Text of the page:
In reinforcing the inflation-targeting philosophy, Gordhan has possibly constrained the debate on the role that monetary policy can play in influencing the rand.
Theoretically at least, using interest rate cuts or reserve accumulation to weaken the rand has the potential to be inflationary. So, if the monetary authority's primary mandate continued to be controlling inflation, then there would be limited scope for weakening the rand. However, it was possible to "mop up" or "sterilise" the inflationary effect of reserve accumulation by selling bonds. But there would bw costs associated with such interventions - cost which rand-weakness advocates argue are well worth bearing.
The more immediate instrument chosen to possibly weaken the rand lay in Gordhan's announcement of further exchange-control liberalisation - a moved welcomed by business, rather than by the left.
The proposed reforms included: allowing South African companies to invest in Southern African Development Community member states through offshore intermediaries; increasing the current R50-million limit for company applications to undertake outward investment to R500-million; the removal of the 180-day rule requiring companies to convert their foreign exchange into rand; the doing away with the R250 000 limit on advance payments for imports; allowing South African companies to open foreign bank accounts for permissible purposes without prior approval, subject to reporting obligations; and replacing the current paper-based monitoring system of exports with a more efficient electronic system.
Should there be a significant uptake, which some argue is unlikely, owing to the unhealthy state of finances elsewhere, the rand should weaken.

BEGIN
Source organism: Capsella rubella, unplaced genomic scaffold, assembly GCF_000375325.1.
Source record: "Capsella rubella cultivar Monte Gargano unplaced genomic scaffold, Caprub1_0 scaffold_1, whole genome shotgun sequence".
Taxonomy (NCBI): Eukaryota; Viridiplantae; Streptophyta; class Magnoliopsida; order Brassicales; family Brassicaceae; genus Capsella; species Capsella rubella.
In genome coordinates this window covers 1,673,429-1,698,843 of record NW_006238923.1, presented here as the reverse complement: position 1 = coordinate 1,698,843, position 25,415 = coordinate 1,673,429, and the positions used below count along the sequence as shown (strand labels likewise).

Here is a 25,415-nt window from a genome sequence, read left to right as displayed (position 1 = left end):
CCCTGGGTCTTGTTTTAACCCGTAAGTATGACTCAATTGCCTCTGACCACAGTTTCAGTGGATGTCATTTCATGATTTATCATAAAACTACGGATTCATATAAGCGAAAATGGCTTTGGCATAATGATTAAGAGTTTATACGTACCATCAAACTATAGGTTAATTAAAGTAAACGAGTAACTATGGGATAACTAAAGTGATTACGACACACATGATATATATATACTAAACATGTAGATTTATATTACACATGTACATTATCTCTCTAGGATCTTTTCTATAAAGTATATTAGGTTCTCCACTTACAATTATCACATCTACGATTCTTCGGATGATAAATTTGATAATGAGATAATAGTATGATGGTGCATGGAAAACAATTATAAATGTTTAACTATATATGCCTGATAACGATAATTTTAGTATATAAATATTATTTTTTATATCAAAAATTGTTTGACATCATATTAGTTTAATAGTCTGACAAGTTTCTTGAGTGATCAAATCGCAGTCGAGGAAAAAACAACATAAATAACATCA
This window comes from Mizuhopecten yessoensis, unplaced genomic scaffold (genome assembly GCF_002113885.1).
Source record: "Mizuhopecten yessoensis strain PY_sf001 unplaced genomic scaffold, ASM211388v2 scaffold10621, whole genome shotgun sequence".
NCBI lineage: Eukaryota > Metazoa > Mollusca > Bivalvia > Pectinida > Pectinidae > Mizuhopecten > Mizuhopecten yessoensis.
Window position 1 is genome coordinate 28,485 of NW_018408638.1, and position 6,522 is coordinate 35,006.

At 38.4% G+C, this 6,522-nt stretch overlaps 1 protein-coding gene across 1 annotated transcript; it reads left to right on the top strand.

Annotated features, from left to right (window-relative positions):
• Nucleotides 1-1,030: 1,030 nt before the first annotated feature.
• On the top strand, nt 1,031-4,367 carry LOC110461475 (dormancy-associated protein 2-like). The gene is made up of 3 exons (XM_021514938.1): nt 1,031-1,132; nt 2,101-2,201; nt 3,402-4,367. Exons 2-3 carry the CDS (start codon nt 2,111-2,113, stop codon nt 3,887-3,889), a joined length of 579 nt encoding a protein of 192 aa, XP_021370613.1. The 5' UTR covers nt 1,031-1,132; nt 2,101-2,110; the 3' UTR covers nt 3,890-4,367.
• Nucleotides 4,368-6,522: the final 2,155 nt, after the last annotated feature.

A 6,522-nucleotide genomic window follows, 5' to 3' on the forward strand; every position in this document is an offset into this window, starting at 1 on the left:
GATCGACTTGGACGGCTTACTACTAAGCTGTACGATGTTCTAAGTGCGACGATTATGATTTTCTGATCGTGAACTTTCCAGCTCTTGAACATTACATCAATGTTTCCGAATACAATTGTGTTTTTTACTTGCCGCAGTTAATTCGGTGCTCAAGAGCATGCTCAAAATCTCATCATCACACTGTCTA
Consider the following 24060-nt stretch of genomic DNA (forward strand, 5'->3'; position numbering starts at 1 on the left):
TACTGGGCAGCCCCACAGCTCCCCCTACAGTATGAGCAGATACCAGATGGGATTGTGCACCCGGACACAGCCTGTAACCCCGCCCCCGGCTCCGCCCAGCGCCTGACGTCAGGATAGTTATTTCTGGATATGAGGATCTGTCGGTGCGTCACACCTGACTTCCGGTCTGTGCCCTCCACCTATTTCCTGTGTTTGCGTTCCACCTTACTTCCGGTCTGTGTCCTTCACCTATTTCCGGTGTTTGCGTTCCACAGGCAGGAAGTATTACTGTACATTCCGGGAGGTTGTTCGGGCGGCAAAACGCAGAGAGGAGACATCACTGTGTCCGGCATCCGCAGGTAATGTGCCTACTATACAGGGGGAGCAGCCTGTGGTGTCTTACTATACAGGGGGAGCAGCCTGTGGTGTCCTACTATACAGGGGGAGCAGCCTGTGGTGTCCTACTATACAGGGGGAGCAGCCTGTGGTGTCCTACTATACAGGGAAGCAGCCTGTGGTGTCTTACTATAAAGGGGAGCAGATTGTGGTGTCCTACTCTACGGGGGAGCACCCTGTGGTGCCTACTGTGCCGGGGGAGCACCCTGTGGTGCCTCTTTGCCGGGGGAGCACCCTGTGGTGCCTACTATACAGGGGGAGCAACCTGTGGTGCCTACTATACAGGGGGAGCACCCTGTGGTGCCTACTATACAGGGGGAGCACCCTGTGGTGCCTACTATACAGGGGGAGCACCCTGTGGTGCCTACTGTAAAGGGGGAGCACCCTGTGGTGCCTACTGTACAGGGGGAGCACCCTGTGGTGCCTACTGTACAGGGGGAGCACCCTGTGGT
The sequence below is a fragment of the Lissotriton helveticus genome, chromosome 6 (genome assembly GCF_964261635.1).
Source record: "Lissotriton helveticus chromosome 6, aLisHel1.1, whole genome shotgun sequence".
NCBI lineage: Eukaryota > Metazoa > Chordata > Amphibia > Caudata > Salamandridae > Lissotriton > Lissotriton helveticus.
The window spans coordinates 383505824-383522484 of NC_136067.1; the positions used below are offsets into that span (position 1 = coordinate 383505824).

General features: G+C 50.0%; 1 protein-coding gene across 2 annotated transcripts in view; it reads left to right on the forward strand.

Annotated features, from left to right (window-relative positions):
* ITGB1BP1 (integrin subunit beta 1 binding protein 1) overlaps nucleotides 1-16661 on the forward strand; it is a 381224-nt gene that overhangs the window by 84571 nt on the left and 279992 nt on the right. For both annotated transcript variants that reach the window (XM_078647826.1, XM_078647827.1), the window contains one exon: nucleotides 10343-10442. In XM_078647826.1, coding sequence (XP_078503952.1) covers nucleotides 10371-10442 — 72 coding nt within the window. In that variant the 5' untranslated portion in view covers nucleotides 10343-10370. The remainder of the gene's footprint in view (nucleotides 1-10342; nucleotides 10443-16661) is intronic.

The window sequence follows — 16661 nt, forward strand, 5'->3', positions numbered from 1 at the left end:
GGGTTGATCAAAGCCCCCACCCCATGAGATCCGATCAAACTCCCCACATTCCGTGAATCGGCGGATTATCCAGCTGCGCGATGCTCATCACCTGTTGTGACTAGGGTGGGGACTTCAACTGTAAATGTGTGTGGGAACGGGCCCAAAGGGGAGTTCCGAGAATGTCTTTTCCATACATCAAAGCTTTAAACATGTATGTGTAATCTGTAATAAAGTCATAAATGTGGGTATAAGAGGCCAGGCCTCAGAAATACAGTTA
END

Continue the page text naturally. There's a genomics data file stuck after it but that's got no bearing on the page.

Overall, though, the statement, which was published amid South Africa's first recession since 1992, held the macroeconomic line, with Gordhan placing emphasis on the need to strike a "delicate balance" between using fiscal and monetary measures to stimulate the economy and avoiding the build-up of "unsustainable debt that will impose costs on future generations".
That said, Gordhan was convinced that "fiscal space" remained to run a significant deficit in support of an economic recovery and employment stabilisation and growth. But he also stressed that South Africa should only run with such expansionary and fiscal and monetary policies for as long as is necessary.
The budget balance would shift from the marginal deficit position of 1% in 2008/9 to an expected deficit of about 7,6% of gross domestic product (GDP) in 2009/10, with State-owned enterprises and public-sector borrowing likely to reach 11,8% of GDP this year.
As widely anticipated, the new deficit figure was far worse than the 4% estimate provided by Gordhan's predecessor, Trevor Manuel, who is now Minister in The Presidency Responsible for the National Planning Commission. However, the estimate was better than some forecasts, with a few analysts warning that the deficit could be worse than 8% of GDP.